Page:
Tax Inversions and the Lure of the “Celtic Tiger”

Caroline Ceriello, J.D. Candidate 2017, Columbia Law School

With its remarkably low corporate tax rate of 12.5%, Ireland has become home to many companies formerly headquartered in the United States and seeking refuge from the 35% U.S. tax rate. In this context, a “tax inversion” usually refers to a corporate restructuring in which a U.S. corporation is acquired by a foreign holding company and assumes its foreign headquarters as a subsidiary. However, the entity remains listed under the U.S. issuer’s name in U.S. securities markets.

As Professor Eric Talley emphasizes, there are three key unique features of the U.S. tax regime that drive U.S. multinational corporations (MNCs) to pursue effective tax avoidance tactics: “(1) [R]elatively high ‘headline’ tax rates [around 35% – 40%]; (2) incorporation-based tax residency rules; and (3) worldwide (rather than territorial) reach.” To put the problem faced by these companies succinctly, a MNC that is incorporated in the United States will owe substantial taxes on all of its revenue earned worldwide, not solely from its U.S. operations, and that revenue will be taxed at a very high rate. If a corporation successfully changes its residency for tax purposes through an inversion, it will only owe U.S. tax liability on revenue earned within the United States. Thus, if a MNC successfully navigates the anti-inversion provisions of the Internal Revenue Code (IRC), it can pursue a very effective tax avoidance strategy.

This growing inversion trend has given birth to what the Wall Street Journal has dubbed a “Celtic Tiger.” Ireland reported its 2015 GDP growth as a shocking 26.3%. This phenomenal growth has been derisively described by one Nobel Prize winning economist, Paul Krugman, as “Leprechaun economics.”  Even Taoiseach Enda Kenny has admitted that this figure “is not representative of the real economy. The [Irish] Department of Finance’s figure for economic growth last year was in the region of 3.5 per cent to 4 per cent.” Whatever the accurate figure, this “one-time effect” still has noticeable consequences for Ireland, which was particularly hard hit during the 2008 financial crisis.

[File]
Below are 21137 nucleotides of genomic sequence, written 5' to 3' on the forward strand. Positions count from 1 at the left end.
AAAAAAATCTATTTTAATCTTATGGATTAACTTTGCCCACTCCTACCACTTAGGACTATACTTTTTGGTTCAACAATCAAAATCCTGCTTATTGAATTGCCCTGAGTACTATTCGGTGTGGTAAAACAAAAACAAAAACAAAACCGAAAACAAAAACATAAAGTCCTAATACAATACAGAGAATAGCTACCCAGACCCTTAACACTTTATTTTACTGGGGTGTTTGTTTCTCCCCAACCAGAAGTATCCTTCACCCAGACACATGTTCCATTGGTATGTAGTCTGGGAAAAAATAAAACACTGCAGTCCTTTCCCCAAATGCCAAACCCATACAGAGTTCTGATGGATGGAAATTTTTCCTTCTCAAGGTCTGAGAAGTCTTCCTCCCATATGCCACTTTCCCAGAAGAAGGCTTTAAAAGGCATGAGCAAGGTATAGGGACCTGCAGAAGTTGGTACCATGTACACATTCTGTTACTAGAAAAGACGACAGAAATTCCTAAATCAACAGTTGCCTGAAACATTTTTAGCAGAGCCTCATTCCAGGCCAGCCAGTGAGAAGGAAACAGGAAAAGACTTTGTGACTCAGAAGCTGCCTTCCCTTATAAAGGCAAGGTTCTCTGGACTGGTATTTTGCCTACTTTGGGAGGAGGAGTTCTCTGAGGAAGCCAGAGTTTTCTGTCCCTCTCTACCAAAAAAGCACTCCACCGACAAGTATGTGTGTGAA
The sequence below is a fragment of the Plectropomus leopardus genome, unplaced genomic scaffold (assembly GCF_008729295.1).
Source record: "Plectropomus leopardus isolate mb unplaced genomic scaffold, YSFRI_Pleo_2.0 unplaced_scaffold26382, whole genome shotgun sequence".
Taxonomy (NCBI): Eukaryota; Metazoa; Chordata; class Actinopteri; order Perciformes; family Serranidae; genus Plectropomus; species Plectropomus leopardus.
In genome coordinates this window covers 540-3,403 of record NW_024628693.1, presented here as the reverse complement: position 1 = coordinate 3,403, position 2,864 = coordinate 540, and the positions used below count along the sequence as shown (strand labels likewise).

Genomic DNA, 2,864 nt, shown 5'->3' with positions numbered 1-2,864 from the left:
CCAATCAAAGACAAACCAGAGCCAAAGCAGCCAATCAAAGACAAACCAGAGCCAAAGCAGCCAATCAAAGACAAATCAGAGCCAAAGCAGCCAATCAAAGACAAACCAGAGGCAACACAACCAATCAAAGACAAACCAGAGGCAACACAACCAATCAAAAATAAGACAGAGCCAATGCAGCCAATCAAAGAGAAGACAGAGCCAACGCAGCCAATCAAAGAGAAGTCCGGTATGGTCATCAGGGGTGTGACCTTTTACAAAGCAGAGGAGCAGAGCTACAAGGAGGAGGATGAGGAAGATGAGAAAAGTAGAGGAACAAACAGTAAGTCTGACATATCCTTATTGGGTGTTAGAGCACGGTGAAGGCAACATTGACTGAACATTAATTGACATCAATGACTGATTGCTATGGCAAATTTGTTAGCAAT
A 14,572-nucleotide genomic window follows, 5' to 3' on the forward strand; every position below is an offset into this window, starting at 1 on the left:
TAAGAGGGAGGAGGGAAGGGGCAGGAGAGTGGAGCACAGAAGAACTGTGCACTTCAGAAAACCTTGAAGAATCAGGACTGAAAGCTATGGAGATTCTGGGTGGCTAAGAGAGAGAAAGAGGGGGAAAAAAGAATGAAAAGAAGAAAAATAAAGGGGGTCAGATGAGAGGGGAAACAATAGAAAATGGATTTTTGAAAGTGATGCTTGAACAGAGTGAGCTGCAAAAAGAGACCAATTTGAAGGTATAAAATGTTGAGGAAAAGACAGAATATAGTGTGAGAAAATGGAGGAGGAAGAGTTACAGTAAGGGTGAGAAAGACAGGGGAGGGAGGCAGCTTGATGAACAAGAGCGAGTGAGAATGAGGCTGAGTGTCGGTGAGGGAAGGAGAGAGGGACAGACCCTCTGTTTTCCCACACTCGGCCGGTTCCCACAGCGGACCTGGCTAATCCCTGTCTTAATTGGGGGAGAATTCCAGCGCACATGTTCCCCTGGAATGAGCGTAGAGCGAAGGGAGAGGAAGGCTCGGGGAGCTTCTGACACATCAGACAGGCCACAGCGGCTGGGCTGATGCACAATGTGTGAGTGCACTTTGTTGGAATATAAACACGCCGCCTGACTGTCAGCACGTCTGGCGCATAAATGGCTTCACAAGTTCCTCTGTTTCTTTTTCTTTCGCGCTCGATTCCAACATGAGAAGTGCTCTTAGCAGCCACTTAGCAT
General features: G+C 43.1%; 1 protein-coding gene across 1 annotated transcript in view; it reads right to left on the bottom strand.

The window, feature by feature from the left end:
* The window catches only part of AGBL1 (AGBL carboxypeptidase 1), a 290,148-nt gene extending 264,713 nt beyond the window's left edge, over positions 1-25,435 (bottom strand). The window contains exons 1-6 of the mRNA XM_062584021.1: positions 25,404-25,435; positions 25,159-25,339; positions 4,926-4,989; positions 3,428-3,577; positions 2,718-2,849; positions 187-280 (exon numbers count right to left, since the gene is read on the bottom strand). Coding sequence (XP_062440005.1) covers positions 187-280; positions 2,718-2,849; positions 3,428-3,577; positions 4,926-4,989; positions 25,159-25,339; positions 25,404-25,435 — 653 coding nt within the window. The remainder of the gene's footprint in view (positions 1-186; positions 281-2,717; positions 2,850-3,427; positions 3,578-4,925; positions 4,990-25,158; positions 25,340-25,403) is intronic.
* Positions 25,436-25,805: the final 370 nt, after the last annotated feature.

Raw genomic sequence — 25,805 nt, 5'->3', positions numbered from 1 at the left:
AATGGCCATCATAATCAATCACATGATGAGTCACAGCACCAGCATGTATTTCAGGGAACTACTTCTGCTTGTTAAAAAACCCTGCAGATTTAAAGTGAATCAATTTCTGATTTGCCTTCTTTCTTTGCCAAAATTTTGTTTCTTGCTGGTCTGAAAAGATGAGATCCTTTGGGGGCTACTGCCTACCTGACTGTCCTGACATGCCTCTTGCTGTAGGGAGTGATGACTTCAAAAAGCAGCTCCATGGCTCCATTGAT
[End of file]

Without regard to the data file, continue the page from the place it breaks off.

In any event, the legislative effects of Ireland’s low corporate tax rate have been felt tangibly outside of Ireland as well.  Most notably, tax policy debates are raging in Ireland’s competitor jurisdictions for corporate domiciliation. One U.S. lobbyist group, the RATE Coalition, demands that the U.S. Congress reform the U.S. tax code. The coalition’s supporters include Boeing and Verizon. The coalition seeks to promote corporate tax reform as a priority for the incoming executive administration. One advertisement campaign of the group that was aired during the Republican and Democratic conventions, dubbed “From Ireland With Love,” features an Irishman who states, “on behalf of the people of Ireland, I’d like to thank the American Congress for failing to reform your tax code.” But rather than reform the IRC to encourage U.S. corporate domicile, the U.S. government has sought to divest inversions of any effective tax benefits.

President Obama has been adamant that it is a priority for his administration to impede, if not to halt, this well-established tax avoidance strategy. Obama stated, “[e]ven as corporate profits are as high as ever, a small but growing group of big corporations are fleeing the [United States] to get out of paying taxes . . . [W]hen some companies cherrypick their taxes, it damages the country’s finances. It adds to the deficit. It makes it harder to invest in the things that will keep America strong, and it sticks you with the tab for what they stash offshore.”